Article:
Stack Overflow is a community of 4.7 million programmers, just like you, helping each other.

Join them; it only takes a minute:

Sign up
Join the Stack Overflow community to:
  1. Ask programming questions
  2. Answer and help your peers
  3. Get recognized for your expertise

I'm developing an asp.net MVC4 application using entity framework.

Should I hold the context of my entities in an static class to have only one point where to create my context or should I create the context in each controller?

And do I have to call Dispose() by myself or is it done safely from GC (like said in the second answer here: Should Entity Framework Context be Put into Using Statement? ).

If i decide to use the static class, is there a safe point to dispose the context variable ("the end of the application")?

Example of my static class:

public static class ApplicationHelper
{
    static ApplicationHelper()
    {
        Db = new ApplicationEntities();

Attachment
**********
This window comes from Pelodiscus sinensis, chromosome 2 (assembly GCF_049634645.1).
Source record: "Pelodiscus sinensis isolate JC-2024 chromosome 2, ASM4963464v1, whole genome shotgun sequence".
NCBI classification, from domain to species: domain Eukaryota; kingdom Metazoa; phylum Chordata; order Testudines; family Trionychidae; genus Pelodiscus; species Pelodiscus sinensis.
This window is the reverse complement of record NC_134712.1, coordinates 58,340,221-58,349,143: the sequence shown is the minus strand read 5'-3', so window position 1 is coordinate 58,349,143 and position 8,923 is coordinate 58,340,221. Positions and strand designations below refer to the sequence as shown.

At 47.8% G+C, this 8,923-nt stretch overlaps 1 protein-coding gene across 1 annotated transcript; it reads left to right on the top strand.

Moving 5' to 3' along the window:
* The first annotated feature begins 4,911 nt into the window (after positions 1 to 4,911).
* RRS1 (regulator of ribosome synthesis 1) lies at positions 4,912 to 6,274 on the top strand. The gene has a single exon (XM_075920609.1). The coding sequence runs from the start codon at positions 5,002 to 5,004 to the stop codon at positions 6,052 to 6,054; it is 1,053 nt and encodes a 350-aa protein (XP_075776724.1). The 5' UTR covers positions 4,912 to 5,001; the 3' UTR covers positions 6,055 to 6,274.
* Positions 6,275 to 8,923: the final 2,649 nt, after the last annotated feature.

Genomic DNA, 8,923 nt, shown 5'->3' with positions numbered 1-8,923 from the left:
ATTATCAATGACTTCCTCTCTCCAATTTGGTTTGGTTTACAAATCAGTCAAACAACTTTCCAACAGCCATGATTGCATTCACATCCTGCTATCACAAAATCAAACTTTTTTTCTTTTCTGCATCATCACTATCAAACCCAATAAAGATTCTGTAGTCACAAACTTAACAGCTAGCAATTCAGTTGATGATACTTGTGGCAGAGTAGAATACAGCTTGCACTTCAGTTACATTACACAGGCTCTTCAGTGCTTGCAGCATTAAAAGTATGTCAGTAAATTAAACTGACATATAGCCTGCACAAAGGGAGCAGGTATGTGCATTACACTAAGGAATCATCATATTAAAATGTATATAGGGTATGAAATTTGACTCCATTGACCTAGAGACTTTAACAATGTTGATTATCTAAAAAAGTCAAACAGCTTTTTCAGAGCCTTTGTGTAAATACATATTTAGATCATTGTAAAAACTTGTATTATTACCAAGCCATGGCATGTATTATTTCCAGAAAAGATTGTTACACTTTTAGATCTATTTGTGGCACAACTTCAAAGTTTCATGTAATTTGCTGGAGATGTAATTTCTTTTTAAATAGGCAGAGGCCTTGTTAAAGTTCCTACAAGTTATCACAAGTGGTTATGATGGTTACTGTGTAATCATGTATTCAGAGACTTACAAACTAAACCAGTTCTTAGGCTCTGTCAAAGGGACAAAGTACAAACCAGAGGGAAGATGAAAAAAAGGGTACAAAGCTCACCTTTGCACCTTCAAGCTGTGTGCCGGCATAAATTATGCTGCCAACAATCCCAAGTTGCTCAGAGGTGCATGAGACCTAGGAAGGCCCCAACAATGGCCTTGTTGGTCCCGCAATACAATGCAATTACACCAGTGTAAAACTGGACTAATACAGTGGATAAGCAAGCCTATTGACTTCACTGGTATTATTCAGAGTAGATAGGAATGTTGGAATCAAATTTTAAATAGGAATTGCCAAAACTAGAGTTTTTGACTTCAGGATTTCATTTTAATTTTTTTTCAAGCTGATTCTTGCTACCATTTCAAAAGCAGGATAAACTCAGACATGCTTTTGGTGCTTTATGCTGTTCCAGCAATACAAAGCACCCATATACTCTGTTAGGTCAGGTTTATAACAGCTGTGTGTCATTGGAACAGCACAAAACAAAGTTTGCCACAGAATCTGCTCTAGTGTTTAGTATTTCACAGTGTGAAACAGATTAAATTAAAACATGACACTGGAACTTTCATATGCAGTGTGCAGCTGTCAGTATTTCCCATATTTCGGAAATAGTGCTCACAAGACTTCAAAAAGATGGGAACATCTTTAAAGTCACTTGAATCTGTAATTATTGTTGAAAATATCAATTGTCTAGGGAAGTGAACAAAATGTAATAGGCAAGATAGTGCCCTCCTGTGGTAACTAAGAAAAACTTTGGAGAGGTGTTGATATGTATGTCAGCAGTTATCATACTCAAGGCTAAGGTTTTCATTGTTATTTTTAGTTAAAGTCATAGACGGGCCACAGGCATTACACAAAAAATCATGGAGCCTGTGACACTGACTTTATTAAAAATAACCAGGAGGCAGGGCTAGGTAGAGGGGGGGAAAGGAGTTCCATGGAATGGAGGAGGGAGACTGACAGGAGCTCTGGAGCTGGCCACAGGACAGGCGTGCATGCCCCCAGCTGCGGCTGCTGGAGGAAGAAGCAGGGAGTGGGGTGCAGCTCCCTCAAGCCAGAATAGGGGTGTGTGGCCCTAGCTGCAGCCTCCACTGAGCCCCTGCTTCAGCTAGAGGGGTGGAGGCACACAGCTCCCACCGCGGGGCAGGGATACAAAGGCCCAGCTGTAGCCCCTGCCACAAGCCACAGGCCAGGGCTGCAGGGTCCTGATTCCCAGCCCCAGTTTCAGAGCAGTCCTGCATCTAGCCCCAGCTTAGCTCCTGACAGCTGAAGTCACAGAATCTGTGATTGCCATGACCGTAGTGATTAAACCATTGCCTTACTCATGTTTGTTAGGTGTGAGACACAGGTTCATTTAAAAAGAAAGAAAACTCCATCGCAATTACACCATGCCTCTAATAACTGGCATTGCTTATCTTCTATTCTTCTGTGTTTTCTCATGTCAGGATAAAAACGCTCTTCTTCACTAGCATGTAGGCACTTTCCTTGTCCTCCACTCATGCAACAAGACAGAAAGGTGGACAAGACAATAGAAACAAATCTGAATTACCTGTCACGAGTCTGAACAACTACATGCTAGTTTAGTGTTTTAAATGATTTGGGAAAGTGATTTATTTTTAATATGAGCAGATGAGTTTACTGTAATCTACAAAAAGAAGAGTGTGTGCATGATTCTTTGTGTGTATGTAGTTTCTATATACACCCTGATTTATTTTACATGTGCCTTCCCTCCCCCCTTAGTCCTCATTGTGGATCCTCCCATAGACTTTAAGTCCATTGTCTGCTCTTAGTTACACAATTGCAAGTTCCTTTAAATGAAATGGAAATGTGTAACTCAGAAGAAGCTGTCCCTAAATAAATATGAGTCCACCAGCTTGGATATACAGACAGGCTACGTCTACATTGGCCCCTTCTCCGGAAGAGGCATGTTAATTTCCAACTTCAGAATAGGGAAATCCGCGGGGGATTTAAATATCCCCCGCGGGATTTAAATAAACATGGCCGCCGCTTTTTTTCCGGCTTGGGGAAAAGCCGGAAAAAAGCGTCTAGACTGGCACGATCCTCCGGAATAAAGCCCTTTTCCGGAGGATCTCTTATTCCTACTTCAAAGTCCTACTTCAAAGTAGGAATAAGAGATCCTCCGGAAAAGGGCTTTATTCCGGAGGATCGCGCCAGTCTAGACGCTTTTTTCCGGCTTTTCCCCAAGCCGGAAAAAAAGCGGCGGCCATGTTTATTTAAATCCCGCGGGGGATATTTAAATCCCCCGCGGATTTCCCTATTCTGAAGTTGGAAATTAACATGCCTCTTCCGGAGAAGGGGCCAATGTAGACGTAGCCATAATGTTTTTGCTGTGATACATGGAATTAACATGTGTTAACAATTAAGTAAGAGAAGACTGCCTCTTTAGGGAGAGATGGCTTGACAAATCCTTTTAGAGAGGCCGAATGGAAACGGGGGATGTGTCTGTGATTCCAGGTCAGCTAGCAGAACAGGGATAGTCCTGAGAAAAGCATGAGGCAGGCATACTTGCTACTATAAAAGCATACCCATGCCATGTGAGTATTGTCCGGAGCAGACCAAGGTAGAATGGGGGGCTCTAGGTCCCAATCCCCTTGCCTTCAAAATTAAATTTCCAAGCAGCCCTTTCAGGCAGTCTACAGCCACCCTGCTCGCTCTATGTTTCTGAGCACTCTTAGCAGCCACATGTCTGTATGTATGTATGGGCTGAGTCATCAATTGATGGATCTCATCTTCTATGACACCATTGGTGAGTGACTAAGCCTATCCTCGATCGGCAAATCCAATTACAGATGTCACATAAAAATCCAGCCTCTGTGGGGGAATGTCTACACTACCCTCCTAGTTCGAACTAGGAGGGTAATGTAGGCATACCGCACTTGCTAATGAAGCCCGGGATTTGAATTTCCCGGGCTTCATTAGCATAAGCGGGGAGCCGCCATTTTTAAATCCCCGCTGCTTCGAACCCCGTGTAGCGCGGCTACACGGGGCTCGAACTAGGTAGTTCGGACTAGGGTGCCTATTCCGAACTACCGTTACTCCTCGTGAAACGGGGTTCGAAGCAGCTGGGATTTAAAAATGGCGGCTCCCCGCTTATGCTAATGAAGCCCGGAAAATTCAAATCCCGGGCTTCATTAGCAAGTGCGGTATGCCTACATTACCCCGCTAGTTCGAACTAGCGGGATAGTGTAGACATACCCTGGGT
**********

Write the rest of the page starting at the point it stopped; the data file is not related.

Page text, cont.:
}

    internal static readonly ApplicationEntities Db;
}
share|improve this question
up vote 2 down vote accepted

The context is not considered to be thread safe, so having it in a static variable is probably a bad idea. Also, the GC will call dispose on your context for you, when it wants to, at some distant point in the future after probably all of your connections are used up. In other words, explicitly call Dispose. This is commonly done using a using() statement.

All in all, you should either use a DI Container to inject your contexts and have the lifetime of the connection managed that way, implement a Unit Of Work pattern which will manage the context lifetimes via the repository pattern, or explicitly open and close your connection in the action methods of your controller.

public ActionResult SomeAction()
{
 using( var db = new ApplicationEntities() )
 {
  //todo: use db
 }
 return View();
}
share|improve this answer

Your Answer

 
discard

By posting your answer, you agree to the privacy policy and terms of service.

Not the answer you're looking for? Browse other questions tagged or ask your own question.